Life as a Boy Toy in Southern China

June 5, 2009 at 11:25 am (By Amba) (, , , , )

Jason (the commenter), @BXGD, tweeted this remarkable story this morning by an Argentine writer/photographer about life in a genuine matriarchy, the Mosuo of southern China.

[I]t simply doesn’t make sense to the Mosuo women to solve conflicts with violence. Because they are in charge, nobody fights. They don’t know feelings of guilt or vengeance — it is simply shameful to fight. They are ashamed if they do and it even can threaten their social standing.

* * *

They are strong women who give clear orders. When a man hasn’t finished a task he’s been given, he is expected to admit it. He is not scolded or punished, but instead he is treated like a little boy who was not up to the task.

* * *

For the Mosuo, women are simply the more effective and reliable gender. However, they do say that the “really big” decisions — like buying a house or a machine or selling a cow — are made by the men. Men are good for this kind of decision-making as well as physical labor. The official governmental leader of the village, the mayor, is a man. I walked with him through the village — nobody gre[e]ted him or paid him any attention. As a man he doesn’t have any authority.

* * *

[T]hese are very strong women who give the orders and yell at you as if you were deaf. [You wouldn’t want this one‘s eagle eye on you!] But when it comes to seduction, they completely change. The women act shy, look at the floor, sing softly to themselves and blush. And they let the men believe that we are the ones who choose the women and do the conquering. Then you spend a night together. The next morning, the man leaves and the woman goes about her work like before.

* * *

[T]he women decide with whom they want to spend the night. Their living quarters have a main entrance but every adult woman lives in her own small hut. The men live together in a large house. The door of every hut is fitted with a hook and all the men wear hats. When a man visits a woman, he hangs his hat on the hook. That way, everybody knows that this woman has a male visitor. And nobody else knocks on the door. If a woman falls in love, then she receives only the specific man and the man comes only to that woman.

* * *

When she can talk with a man, have sex, and go out, then she is in love. Love is more important for them than partnership. They want to be in love. The one reason to be with another person is love. They aren’t interested in getting married or starting a family with a man. When the love is over, then it’s over. They don’t stay together for the kids or for the money or for anything else.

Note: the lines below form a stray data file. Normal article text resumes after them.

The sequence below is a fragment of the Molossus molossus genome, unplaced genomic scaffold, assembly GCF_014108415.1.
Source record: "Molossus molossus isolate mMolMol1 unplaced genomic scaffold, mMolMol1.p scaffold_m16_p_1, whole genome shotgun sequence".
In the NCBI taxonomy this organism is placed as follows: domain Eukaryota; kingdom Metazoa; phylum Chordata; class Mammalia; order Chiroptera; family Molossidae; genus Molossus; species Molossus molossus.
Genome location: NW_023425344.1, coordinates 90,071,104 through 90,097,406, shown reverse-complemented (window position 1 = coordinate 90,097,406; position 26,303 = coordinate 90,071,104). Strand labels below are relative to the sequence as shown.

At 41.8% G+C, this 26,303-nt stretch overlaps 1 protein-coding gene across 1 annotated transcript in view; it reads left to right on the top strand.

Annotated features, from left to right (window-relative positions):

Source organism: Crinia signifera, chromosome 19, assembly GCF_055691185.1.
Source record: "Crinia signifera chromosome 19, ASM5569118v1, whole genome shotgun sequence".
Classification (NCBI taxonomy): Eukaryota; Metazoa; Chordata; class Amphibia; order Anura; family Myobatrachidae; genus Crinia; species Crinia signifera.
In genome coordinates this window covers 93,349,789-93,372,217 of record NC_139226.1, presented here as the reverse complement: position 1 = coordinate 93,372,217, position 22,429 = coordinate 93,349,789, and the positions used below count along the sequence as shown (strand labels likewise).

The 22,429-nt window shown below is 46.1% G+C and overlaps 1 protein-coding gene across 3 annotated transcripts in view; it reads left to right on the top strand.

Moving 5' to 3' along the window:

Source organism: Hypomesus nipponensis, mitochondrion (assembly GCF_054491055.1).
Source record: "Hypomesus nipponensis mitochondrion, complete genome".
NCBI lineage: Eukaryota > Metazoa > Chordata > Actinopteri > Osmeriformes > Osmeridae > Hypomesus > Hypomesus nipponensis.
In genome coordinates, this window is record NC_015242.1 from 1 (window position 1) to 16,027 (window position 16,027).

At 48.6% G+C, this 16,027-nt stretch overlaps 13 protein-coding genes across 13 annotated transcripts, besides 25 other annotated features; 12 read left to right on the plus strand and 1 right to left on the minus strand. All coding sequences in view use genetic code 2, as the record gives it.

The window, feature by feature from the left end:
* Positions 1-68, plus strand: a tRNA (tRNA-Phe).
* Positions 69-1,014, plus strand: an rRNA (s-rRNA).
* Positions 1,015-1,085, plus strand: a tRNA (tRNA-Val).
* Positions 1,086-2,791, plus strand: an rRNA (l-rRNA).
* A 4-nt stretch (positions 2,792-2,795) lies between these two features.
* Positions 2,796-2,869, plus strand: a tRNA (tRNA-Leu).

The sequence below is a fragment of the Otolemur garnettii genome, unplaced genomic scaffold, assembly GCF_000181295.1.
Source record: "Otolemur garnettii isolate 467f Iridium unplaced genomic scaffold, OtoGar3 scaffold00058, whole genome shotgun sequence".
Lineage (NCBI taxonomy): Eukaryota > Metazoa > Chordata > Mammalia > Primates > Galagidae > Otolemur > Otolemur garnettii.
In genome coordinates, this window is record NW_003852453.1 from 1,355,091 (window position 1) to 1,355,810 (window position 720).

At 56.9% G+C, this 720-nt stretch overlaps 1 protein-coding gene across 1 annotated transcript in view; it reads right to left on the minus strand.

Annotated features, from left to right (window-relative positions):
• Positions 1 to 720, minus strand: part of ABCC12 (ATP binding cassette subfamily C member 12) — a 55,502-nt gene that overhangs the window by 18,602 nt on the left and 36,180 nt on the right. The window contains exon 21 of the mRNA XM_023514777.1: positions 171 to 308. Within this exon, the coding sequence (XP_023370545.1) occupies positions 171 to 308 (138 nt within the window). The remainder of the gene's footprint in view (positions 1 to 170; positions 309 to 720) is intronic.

* * *

One woman wanted to have a child with me. I told her, no, I can’t have a child with you because you live here in China and I live in Argentina. “So?” was the reaction. The children always stay with the mothers. I said that I couldn’t have any children whom I could never see. She just smiled as if I took it too seriously. When they have kids, the children are theirs only — the men don’t play a role.

* * *

Often, the women don’t know which man is responsible for the pregnancy. So the children also don’t know who their biological father is. But for the women it is usually not important because the men barely work and have little control over things of material value.

Most Chinese citizens prefer sons and suffer from their government’s draconian regulation of the birthrate.  But because the Mosuo have ethnic minority status, they are allowed three children.  And because women run the family and handle money, “[a] family without daughters is a catastrophe.”

Look at the picture gallery:  these people look and dress rather like Peruvian Indians.  Their way of life, so utterly alien to us, feels familiar to the nervous system somehow, eh?  (I want my own small hut with a hook on the door!)  Fascinating food for thought.  Now I can say “Read the whole thing” and mean it.

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